177,791 ha of woodlands in Minnesota, USA are grazed. Often these woodlands are not managed specifically for timber or cattle benefits. This lack of management often leads to decreased timber value and reduced forage yields. Silvopasture is a potential alternative to this lack of land management on Minnesota woodlots. Silvopasture is a type of agroforestry that intentionally combines trees, forage and livestock in an intensively-managed system. However, very limited information exists about silvopasture use in Minnesota. This three-year study (2013-2015) examines the potential for silvopasture success in Minnesota through comparing production of unmanaged woodland grazing, silvopasture and open pasture sites. The study collaborated with three farmers in Central Minnesota to assess these three grazing systems on their land. Silvopasture paddocks were established through thinning and seeding woodland areas. The study assessed forage production, forage quality, species diversity, and livestock performance. Forage production was generally greater in silvopasture systems compared to unmanaged woodland grazing systems, and forage quality was lower in open pasture systems, at least during the first year. Additionally, species diversity was typically lowest in open pasture systems, and comparable between silvopasture and woodland areas. Livestock performance was similar between the grazing systems. Results indicate that silvopasture has potential in Minnesota, but more research is needed to develop specific management guidelines as well as monitor silvopasture for longer periods of time.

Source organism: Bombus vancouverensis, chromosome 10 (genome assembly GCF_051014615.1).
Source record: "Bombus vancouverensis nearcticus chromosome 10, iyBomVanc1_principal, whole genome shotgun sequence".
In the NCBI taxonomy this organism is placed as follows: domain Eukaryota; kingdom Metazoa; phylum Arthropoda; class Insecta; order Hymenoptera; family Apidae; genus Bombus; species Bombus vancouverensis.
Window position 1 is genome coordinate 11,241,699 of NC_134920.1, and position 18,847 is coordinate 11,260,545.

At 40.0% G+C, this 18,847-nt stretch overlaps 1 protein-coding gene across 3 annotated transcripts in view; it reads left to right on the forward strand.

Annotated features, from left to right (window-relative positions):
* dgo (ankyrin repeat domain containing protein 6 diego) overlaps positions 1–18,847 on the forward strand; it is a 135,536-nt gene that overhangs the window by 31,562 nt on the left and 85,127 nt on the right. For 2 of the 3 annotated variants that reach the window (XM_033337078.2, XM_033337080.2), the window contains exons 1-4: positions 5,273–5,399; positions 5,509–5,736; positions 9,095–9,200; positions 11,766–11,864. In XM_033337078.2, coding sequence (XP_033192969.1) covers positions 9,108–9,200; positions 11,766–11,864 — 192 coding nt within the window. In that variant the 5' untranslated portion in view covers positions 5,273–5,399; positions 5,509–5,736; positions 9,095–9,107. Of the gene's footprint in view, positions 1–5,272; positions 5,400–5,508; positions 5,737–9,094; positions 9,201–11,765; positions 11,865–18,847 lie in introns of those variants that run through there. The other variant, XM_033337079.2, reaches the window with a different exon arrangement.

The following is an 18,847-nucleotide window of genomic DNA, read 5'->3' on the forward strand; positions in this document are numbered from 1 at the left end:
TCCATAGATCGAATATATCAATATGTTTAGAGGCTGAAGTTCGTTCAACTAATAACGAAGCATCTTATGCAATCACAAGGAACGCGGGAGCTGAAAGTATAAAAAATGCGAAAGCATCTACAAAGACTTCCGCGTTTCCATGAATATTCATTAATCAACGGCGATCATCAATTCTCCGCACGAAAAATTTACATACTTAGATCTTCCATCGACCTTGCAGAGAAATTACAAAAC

University of Minnesota M.S. thesis. August 2016. Major: Natural Resources Science and Management. Advisors: Diomy Zamora, Dean Current. 1 computer file (PDF); 1x, 106 pages.
Expanding agroforestry in Minnesota, USA: assessing the potential for silvopasture as an alternative to passive woodland grazing.
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